The United State Supreme Court ruled today in Bostock v. Clayton County that employers may be sued for sex discrimination by LGBT employees under Title VII of the Civil Rights Act of 1964. This opinion resolves a long-time disagreement between the various federal circuit courts and unwieldy patchwork of laws that had protected LGBT employees in some states but not others, and Texas cities like Austin, Dallas and Houston, but not Amarillo.
The Court combined three cases, one in which a male county employee was fired for conduct “unbecoming” a public employee when he joined a gay softball league, one in which a private employer fired an employee just days after he mentioned he was gay, and one where a funeral home fired an employee who presented as male when hired, but later stated that she was going to live, dress and work as a female going forward.
After reviewing each of these job terminations, the Court decided 6-3 in an opinion written by Trump-appointee Justice Neil Gorsuch that an employer who fires an individual based in part on being gay or transgender (and by natural extension, bisexual or lesbian) violates Title VII’s prohibition on discrimination on the basis of sex. “An employer who fires an individual merely for being gay or transgender defies the law”, Gorsuch wrote.
The Court pointed out several important rules for employers to know (these apply to any discriminatory job decision, whether it is based on race, age, national origin, disability, religion, etc.):
- The employee’s sex, including sexual orientation or gender identity, need not be the sole or primary cause of the employer’s adverse action. An employer violates Title VII when it intentionally fires an individual based in part on sex. It makes no difference if other factors besides the plaintiff’s sex contributed to the decision.
- It is irrelevant what an employer might call its discriminatory practice, how others might label it, or what else might motivate it.
- An employer cannot escape liability by demonstrating that it treats males and female homosexual or transgender employees comparably.
If you as an employer fire a gay or transgender employee now, the terminated employee has to show a jury that you intentionally fired the employee in part based on that employee’s sexual orientation or gender identity. This is the same Title VII rule that applies when you fire a woman or a person of color.
And this protection of LGBT employees does not just apply to discriminatory terminations. Although firings were the basis of these three specific cases, the Court’s opinion reminds us that Title VII also imposes liability on employers when they fail or refuse to hire, discharge or otherwise discriminate against someone (in compensation, evaluations, promotions, etc.) because of a protected characteristic like sex.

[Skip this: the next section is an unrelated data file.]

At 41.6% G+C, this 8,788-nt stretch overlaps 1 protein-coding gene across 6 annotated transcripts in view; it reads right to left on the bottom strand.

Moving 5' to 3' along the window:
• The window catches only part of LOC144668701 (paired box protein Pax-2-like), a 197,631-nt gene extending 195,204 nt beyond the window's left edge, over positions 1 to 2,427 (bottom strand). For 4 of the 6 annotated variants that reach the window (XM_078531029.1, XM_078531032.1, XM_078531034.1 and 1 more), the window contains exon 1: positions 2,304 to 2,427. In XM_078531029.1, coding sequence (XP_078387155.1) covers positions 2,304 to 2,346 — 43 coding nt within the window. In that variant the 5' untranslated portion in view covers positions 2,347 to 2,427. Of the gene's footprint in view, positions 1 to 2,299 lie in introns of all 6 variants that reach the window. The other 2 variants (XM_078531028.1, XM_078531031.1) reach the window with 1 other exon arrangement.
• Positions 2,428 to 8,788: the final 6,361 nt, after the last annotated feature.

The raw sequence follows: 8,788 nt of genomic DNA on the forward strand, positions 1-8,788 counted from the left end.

In Texas, this adds another protected class to the list of those employees who may sue you for discrimination if you have 15 or more employees. If you have been reading my posts for very long, you know that I’ve advised you repeatedly about these protected classes over the years. But just to quickly remind you of the protected classes, the list now includes race, religion, national origin, age, sex, pregnancy, citizenship, disability, genetic information, sexual orientation, gender identity and veteran’s status.
Today’s decision does not actually add additional burdens on to you as an employer. Just as you always have, you need to have job-related reasons for any termination of employment, and you need to document those reasons well. Don’t rely solely on employment at will to protect you.
If you have more than 15 employees and I updated your employee handbook anytime in the recent past, your equal employment opportunity policy already says that your company doesn’t discriminate on the basis of sexual orientation or gender identity. But today would be a good day just to double-check that your EEO policy reads correctly.
If you are concerned with complying with today’s decision, here are half of my ten commandments to prevent discrimination cases. I have been preaching these for 30 years and they do not change even when the law is finally interpreted to protect another group of employees nationwide:
- Establish written standards and policies to let your employees know what is expected of them. Apply those standards and policies equally and consistently.
- Think before you speak. Off-color jokes and bigoted comments are unacceptable in the workplace. Be professional and kind in all of your employee interactions and management decisions and you probably will never see the inside of a courtroom.
- Build a written record on every employee’s performance. Your employees’ personnel files do not have to be pretty, just thick. Quickly note every good and bad experience you have with each employee. That way you will have balanced written evidence if you have to make an adverse decision about an employee based on poor performance.
- Use performance evaluations to have a formalized record, but only if you can resist grading on a curve and if you really will focus on the employee’s actual job performance. An evaluation that is falsely inflated to avoid hurting an employee’s feelings will only hurt your case when it is shown to the jury in that employee’s discrimination suit. The jury will also skeptically view an evaluation that is trumped up with minor complaints to support firing an employee for reasons other than performance.
- The Golden Rule still applies. Treat your employees fairly and respectfully, as you would like to be treated. Care about them as individuals, listen to them, and do the hard work of providing a good workplace environment for them. If you do this, you will develop loyal, long-term employees who are less likely to sue and more likely to perform their jobs well.